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Take that! How I (kind of) defeated the nurse who is out to get me

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There’s this clipboard nurse upstairs who is out to get me. She has been trying to find ANY reason to “counsel” me (this is when management meets with you and your union rep to have a nice talk about how much you suck). First, she wanted to counsel me because I was “late.” Yeah, I swiped in at 11:33 a.m. three times last month, and not 11:27 a.m. Late, my ass. Oh, and there was the time I got a complaint letter about how mean I was—from the patient who hit me.

Whatever. Oh, and there was the woman who complained that I pressed the stethoscope to her chest too hard.

Fortunately, our nurse manager is great and he runs interference, and I haven’t had to do it.

So the other day, the clipboard nurse came racing triumphantly downstairs, waving a letter and looking for me. Someone had written an email to administration about an encounter we’d had. She handed it to my manager and asked for me to be called over “because we need to talk about this—this is the THIRD letter we’ve received about GuitarGirl!”

My manager read through the email and called me over, laughing. He asked the clipboard nurse if she had read the letter all the way through. She started looking uncomfortable. He handed the email to me.

Although the letter started out rather humorlessly with “I am writing to address an incident in room [number] of your Emergency Department on [date],” this was not a complaint. This was a letter effusively thanking me for my “Herculean efforts” (that’s a direct quote) in disimpacting a young lady’s badly impacted colon after the resident was unable to do it. The writer complimented me on my sense of humor and the way with which I put the patient and her partner at ease in a difficult, painful and embarrassing situation.

I remembered this incident. This poor young woman had been in a car accident and had undergone multiple surgeries on her leg in the last few weeks, necessitating lots of narcotic pain medications, which had backed her up something awful. I skillfully birthed a load of poop out of her butt (I remember saying, “Okay, it’s kind of like popping a big, poopy zit!”). After the initial blockage was out, a torrent of poop followed and actually flew off the stretcher and hit the wall behind the bed (fortunately the med student who was assisting me and I were well out of the way). Needless to say, it was smelly and messy, but I quickly cleaned up and put the woman and her partner at ease.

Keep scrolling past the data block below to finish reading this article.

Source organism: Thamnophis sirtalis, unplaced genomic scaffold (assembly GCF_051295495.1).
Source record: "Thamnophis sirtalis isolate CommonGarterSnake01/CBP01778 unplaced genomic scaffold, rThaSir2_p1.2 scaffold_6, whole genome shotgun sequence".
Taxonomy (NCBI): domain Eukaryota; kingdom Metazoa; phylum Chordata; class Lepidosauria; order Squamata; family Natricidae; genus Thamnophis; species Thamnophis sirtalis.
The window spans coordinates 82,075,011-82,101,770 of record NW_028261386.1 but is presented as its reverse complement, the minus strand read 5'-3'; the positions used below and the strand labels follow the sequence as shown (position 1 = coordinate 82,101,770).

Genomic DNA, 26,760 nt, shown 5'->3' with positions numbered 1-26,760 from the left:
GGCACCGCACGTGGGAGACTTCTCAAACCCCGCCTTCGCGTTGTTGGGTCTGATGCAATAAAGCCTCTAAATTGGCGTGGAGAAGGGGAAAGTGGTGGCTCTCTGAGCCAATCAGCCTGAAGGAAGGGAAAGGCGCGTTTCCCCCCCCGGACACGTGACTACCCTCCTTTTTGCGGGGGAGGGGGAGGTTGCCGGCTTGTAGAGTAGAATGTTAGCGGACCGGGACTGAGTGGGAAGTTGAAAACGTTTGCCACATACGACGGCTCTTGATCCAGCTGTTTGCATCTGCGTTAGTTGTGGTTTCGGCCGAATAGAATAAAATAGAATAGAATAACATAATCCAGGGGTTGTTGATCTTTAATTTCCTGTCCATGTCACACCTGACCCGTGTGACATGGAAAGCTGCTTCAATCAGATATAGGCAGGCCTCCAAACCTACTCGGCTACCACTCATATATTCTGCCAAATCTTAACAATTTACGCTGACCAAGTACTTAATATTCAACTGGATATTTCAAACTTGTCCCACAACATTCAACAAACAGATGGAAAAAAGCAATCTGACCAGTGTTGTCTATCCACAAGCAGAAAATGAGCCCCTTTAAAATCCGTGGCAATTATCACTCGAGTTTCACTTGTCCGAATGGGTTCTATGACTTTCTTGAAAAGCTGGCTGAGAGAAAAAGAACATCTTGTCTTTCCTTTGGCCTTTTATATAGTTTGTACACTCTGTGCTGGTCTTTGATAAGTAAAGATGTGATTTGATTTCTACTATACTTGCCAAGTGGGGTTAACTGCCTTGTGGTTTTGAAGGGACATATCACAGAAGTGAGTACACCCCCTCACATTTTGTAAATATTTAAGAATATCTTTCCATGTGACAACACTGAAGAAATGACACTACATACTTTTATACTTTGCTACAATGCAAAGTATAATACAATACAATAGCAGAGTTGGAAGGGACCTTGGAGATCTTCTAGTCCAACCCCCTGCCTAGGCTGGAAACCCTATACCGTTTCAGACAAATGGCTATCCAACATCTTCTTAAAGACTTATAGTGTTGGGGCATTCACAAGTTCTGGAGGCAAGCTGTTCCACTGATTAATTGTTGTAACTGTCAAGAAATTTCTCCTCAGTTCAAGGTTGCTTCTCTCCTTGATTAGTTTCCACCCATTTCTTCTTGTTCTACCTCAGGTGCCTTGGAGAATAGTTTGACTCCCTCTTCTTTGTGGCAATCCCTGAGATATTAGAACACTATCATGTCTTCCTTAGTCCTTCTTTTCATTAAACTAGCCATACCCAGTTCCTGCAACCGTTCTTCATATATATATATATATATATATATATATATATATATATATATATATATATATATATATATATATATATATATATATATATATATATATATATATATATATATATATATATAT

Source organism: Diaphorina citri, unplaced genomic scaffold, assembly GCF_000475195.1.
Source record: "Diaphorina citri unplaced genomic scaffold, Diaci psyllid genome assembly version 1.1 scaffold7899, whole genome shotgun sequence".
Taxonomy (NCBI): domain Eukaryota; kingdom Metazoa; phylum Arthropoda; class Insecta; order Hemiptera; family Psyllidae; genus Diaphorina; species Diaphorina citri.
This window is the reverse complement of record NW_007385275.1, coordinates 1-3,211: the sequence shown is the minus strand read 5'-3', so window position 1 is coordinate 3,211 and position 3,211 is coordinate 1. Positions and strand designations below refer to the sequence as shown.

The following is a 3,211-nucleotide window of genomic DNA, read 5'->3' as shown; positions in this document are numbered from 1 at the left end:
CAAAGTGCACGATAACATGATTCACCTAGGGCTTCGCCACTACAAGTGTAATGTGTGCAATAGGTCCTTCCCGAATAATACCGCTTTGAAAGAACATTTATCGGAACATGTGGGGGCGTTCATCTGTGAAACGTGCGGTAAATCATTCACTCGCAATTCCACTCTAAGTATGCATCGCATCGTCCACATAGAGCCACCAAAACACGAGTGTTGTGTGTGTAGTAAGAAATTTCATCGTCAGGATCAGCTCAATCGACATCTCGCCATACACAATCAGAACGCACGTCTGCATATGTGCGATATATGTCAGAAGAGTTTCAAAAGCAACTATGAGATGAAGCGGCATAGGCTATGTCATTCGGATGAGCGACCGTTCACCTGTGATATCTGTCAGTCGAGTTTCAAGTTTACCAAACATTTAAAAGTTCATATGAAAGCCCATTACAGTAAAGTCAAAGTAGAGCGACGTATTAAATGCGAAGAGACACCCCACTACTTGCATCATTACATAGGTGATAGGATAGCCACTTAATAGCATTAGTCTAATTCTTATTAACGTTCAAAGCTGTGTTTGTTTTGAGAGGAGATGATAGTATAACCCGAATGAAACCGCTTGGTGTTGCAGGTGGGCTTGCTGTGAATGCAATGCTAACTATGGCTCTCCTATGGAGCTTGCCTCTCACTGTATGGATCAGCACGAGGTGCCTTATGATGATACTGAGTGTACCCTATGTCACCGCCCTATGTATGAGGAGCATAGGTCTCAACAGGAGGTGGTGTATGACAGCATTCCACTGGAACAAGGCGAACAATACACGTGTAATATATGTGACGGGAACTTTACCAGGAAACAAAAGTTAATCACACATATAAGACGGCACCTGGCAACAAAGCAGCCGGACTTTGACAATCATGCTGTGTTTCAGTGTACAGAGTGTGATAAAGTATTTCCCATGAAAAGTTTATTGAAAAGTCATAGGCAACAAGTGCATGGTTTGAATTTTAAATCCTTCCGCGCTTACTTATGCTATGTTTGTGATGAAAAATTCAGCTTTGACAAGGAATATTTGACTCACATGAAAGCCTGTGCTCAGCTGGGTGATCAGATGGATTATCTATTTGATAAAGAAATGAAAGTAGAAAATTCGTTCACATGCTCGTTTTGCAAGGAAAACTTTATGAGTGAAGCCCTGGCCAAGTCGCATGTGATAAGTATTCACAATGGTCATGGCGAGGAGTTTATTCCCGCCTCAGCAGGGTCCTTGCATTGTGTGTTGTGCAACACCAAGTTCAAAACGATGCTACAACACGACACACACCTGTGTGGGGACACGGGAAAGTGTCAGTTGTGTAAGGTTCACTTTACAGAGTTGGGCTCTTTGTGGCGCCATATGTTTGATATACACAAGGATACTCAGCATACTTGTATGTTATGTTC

As we read the email, the manager and I started laughing—and so did the clipboard nurse. Although it seemed she was reluctant to admit that this was not a complaint, it was a good letter!

Of course, she had to find something to chastise me about: At some point in the letter, the writer quoted me as having used the word “sh*t.” She mentioned that such language isn’t appropriate in the workplace.

I can’t win.

So…do you have a good story about a nightmare coworker?

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Guitar Girl RN

Guitar (and now bass)-playin' rock-and-roll emergency room RN. I pulled the trigger and now I have a public blog - Guitar Girl, RN. Scary.
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8 Responses to Take that! How I (kind of) defeated the nurse who is out to get me

  1. Faeriefirefly

    I think those managers who write up every little thing either feel they have to do so to justify having their job or because the feel like they have no control in their private lives or are being criticized themselves by others. I have long ago given up on worrying about those types. Kill them with kindness and have fun. Learning a few clever come-backs is helpful too.

  2. pedsrn

    I work with a nurse like your Clipboard Nurse. My problem is that he is a junior nurse to me and has a chip on his shoulder the size of Texas. The only thing I did to ‘win’ in this situation was continue to be the best nurse I can be. Eventually management caught on and he was reprimanded for his actions.
    It was then they pointed out all of the complaints about him from patients and families, as well as his ongoing errors and attitude problem. He is well humbled these days…

  3. acey

    Agreeing with pedsrn. Be the best nurse you can be and find peace of mind in that (easier said than done, I know.)

    And when being your best isn’t enough for the borderline personality disordered clipboard toting types, document, document, document – on your interactions with them, and anyone else you think may have a stick up their nether regions and is out to cause headaches for you. A key word with a date and time on your report sheet, and a saved draft in an (non-work) email account that can be appended to is priceless when the time comes.

  4. Shauna